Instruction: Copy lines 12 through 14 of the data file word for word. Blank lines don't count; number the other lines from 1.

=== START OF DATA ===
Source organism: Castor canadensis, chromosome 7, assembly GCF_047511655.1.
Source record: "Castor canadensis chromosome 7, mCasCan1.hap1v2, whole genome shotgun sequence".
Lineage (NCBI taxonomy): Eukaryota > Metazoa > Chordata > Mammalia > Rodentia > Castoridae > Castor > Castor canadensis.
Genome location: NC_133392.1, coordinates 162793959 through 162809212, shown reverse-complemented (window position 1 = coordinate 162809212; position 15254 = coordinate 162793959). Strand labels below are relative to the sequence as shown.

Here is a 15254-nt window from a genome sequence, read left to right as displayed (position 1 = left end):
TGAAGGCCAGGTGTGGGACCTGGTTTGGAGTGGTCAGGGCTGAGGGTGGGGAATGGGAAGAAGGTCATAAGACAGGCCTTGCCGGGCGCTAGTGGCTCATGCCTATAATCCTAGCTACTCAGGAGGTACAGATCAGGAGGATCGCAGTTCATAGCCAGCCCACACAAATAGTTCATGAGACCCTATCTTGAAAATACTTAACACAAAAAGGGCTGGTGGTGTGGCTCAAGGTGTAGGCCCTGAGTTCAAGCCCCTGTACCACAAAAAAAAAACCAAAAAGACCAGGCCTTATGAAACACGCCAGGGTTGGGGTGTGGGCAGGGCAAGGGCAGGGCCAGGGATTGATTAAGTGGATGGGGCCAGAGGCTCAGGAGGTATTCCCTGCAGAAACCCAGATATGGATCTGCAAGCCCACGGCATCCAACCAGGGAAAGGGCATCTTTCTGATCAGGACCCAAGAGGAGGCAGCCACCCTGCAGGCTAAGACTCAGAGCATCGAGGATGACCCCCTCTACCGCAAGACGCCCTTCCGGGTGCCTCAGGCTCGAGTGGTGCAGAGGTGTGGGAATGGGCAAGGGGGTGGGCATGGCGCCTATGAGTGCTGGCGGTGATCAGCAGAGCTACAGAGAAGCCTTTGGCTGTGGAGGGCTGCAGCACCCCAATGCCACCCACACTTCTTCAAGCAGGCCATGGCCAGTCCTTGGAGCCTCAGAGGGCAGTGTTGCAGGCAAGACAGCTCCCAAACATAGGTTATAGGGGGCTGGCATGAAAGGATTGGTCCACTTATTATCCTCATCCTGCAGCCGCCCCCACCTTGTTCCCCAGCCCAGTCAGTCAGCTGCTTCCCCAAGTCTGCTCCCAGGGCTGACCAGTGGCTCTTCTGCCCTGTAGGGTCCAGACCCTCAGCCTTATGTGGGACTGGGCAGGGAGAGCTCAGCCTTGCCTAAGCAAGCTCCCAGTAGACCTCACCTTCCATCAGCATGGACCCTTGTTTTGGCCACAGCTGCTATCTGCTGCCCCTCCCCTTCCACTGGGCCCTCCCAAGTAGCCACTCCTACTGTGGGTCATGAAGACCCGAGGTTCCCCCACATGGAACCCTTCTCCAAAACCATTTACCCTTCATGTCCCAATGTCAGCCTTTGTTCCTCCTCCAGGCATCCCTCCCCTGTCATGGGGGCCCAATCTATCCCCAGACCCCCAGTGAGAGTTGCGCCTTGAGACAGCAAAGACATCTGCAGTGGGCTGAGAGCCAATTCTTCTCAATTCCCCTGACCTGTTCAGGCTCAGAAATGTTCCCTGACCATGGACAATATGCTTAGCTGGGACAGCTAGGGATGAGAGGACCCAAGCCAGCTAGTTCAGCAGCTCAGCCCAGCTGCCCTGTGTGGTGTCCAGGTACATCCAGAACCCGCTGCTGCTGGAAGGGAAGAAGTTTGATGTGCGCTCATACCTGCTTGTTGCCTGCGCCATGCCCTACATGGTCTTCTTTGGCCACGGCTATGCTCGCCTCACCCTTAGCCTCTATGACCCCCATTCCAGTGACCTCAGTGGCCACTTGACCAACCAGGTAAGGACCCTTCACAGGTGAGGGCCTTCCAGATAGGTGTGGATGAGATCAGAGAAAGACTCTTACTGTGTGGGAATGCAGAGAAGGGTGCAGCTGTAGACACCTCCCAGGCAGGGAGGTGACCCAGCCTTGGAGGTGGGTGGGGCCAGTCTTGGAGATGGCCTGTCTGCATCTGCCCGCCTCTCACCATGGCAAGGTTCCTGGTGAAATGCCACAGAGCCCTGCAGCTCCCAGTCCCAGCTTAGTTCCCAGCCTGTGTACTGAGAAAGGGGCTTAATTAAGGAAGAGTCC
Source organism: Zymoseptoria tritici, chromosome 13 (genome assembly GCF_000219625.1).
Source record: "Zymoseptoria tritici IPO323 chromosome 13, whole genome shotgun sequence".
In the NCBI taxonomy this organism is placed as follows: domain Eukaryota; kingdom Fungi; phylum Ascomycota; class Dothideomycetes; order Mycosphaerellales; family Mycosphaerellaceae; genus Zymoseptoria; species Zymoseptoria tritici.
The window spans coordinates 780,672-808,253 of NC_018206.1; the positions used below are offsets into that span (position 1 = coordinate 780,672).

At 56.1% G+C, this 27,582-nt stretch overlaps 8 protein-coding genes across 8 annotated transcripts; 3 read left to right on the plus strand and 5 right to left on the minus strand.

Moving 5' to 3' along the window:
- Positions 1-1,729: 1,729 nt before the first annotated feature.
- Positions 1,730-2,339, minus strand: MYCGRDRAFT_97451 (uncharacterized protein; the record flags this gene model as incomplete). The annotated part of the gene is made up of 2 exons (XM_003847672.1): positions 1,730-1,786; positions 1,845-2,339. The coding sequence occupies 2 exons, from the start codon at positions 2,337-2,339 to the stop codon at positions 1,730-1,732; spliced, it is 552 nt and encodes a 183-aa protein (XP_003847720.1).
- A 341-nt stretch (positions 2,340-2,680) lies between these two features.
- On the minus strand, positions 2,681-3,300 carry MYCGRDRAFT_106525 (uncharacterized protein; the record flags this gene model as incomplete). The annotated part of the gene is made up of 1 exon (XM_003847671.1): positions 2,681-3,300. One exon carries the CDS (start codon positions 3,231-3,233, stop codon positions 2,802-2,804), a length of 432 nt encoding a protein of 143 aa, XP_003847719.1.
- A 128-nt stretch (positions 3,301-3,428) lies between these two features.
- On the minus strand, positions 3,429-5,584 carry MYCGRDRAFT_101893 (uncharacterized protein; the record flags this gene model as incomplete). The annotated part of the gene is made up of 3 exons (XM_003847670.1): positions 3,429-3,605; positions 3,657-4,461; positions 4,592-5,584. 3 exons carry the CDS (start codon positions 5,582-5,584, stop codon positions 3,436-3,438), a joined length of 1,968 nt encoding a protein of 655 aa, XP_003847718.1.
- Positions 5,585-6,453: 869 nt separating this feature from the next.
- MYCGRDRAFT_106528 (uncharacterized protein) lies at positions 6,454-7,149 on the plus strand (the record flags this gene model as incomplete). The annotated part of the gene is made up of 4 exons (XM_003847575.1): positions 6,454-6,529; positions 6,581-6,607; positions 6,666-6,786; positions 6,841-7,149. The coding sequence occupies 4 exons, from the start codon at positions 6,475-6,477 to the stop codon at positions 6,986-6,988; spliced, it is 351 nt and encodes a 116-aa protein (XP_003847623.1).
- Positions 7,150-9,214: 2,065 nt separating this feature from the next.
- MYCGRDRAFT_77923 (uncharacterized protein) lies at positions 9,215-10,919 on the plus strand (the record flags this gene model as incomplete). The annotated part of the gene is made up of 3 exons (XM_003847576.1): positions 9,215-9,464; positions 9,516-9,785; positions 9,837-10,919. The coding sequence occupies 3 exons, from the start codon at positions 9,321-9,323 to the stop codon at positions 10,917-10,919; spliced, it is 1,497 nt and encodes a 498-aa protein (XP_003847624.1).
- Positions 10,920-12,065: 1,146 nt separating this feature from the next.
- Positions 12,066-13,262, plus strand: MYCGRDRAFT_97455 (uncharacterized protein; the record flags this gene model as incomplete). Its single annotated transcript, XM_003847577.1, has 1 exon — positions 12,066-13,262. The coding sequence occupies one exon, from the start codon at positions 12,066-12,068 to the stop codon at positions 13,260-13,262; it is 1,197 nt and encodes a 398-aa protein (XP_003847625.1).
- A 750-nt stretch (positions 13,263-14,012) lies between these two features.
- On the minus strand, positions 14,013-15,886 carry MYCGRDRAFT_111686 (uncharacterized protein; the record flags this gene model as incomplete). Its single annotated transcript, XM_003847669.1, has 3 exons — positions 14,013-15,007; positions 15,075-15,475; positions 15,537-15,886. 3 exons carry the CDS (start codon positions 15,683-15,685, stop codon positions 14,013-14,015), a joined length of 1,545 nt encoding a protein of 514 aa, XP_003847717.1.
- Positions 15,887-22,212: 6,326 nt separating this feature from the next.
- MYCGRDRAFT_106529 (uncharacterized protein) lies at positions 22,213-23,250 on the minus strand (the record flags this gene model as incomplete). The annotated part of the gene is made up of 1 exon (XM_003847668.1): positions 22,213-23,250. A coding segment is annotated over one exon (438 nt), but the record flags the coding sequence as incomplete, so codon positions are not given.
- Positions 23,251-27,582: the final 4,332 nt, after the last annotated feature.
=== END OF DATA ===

Moving 5' to 3' along the window:
- Positions 1-1,729: 1,729 nt before the first annotated feature.
- Positions 1,730-2,339, minus strand: MYCGRDRAFT_97451 (uncharacterized protein; the record flags this gene model as incomplete). The annotated part of the gene is made up of 2 exons (XM_003847672.1): positions 1,730-1,786; positions 1,845-2,339. The coding sequence occupies 2 exons, from the start codon at positions 2,337-2,339 to the stop codon at positions 1,730-1,732; spliced, it is 552 nt and encodes a 183-aa protein (XP_003847720.1).